Or: Was Engels somehow strongarming him into publishing something he knew to be untrue, but he "snuck" a few contrary barbs in out of spite? Years and years worth of correspondence between the two has been published; do you have evidence of this? Did the two argue about it before or after publication? (Also, why would Engels have argued for this point? As a capitalist himself, he'd surely have known better -- in fact, he's the one who first introduced Marx to real firms' accounts to study as he formulated the theory. Also, HOW was Engels bullying Marx? Physical threats? By influencing the publisher somehow?)
Or: Was Volume I -- carefully excluding all the bits that frame this point as an assumption ("the conversion of money into capital has to be explained on the basis of the laws that regulate the exchange of commodities, in such a way that the starting-point is the exchange of equivalents," the several footnotes, etc.) -- just a big prank? But then, what about if we don't exclude those references?
Help me to see this from your perspective. I know you think there's an inconsistency, but I'd like to know what you think it signifies, in light of all we know about Marx and his work.
(1) but literally all available evidence ... indicates that Marx did not believe that price tended to equal or gravitate toward valueDelete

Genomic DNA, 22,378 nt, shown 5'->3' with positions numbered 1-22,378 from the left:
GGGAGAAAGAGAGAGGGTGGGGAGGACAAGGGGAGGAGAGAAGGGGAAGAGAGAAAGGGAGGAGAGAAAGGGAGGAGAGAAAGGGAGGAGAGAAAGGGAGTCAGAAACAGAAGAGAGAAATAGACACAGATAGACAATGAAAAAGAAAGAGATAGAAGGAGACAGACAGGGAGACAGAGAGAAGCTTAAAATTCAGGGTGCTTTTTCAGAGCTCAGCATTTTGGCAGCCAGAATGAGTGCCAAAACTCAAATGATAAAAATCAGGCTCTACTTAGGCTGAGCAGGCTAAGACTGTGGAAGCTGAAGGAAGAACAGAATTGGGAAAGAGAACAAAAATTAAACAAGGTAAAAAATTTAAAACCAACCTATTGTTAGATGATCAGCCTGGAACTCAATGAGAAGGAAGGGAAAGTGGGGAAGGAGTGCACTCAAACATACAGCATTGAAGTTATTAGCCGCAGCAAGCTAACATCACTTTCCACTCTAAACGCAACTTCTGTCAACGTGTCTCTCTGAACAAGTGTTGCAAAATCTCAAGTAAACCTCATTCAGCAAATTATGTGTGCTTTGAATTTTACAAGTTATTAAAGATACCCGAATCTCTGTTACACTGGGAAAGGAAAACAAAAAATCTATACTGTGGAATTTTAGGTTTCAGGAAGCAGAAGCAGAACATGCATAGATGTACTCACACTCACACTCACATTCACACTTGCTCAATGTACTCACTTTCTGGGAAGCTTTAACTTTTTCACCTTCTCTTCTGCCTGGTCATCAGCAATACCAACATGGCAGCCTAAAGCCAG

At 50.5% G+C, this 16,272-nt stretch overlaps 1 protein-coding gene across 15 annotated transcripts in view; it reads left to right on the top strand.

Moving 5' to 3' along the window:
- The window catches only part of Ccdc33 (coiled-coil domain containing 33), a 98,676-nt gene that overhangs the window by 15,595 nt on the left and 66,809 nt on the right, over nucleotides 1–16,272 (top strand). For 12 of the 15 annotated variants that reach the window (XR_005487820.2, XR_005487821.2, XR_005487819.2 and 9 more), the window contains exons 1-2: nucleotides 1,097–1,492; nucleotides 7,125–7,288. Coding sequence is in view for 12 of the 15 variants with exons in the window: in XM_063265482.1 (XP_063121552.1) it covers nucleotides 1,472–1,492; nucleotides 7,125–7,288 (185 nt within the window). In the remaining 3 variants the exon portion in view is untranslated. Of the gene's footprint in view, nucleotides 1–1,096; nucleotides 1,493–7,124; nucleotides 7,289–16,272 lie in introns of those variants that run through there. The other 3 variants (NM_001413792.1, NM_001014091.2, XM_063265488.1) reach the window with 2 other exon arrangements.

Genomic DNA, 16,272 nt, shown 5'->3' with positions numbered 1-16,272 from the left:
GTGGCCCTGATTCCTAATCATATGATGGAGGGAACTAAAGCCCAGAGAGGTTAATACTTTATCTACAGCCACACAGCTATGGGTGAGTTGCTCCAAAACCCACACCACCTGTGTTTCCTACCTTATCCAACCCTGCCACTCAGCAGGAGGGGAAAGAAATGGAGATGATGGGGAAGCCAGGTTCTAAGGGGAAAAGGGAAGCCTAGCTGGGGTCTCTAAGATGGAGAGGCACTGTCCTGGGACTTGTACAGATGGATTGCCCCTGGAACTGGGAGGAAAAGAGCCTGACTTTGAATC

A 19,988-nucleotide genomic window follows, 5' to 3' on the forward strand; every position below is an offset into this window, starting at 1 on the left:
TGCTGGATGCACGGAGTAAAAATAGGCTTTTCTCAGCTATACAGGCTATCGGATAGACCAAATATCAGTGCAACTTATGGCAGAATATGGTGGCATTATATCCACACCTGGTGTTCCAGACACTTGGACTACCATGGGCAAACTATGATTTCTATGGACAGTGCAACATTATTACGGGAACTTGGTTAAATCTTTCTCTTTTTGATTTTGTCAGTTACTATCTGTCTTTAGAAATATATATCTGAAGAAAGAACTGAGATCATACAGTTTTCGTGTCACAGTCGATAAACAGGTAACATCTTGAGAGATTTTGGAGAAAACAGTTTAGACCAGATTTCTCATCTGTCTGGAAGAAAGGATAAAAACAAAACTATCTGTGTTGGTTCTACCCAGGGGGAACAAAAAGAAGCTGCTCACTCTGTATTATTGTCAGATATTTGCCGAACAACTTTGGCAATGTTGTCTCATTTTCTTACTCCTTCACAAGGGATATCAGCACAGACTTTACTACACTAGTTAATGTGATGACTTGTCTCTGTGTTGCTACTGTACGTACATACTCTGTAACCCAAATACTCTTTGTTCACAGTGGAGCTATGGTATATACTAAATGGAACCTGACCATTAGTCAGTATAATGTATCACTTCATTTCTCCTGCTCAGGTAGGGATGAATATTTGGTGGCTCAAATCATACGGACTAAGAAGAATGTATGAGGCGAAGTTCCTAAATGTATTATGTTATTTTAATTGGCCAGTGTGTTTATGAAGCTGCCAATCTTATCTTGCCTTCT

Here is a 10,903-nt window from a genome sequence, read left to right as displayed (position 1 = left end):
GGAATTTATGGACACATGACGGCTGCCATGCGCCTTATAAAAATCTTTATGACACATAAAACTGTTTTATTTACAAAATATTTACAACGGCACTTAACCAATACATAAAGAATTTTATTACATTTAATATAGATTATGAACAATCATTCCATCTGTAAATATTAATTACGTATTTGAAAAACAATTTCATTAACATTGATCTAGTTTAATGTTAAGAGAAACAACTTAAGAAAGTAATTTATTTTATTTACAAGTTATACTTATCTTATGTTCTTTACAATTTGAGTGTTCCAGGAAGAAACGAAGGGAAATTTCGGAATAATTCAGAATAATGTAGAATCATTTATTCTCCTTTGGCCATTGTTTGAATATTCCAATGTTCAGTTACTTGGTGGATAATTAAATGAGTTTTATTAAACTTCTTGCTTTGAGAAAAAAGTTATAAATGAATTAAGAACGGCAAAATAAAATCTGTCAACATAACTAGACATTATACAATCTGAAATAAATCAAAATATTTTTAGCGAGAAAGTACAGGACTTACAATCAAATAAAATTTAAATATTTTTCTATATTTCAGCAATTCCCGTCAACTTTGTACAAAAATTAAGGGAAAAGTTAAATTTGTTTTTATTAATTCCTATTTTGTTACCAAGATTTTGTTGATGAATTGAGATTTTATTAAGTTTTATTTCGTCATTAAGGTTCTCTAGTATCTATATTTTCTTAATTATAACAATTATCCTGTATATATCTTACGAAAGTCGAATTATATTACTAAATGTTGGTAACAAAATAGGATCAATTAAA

This is nonsense and requires ignoring all the statements in vol. 1.
(2) Marx wrote a book (1) he thought would be an economic theory to defend communism and present capitalism in the worst possible light and (2) to please Engels.
Marx was deeply financially dependent on Engels in these years, and wished to please him and keep the money coming.
Knowing that the theory of value in his draft of volume 3 of Capital was quite different from that in vol. 1 it is not at all surprising that there is only a few hints at this in the footnotes of vol. 1 and then not in any detail at all.
And that is very probably why Marx never bothered to publish volumes 2 and 3 of Capital in his lifetime: he knew if they were published the theory of value in vol. 1 would be exploded.
This is nonsense and requires ignoring all the statements in vol. 1.Delete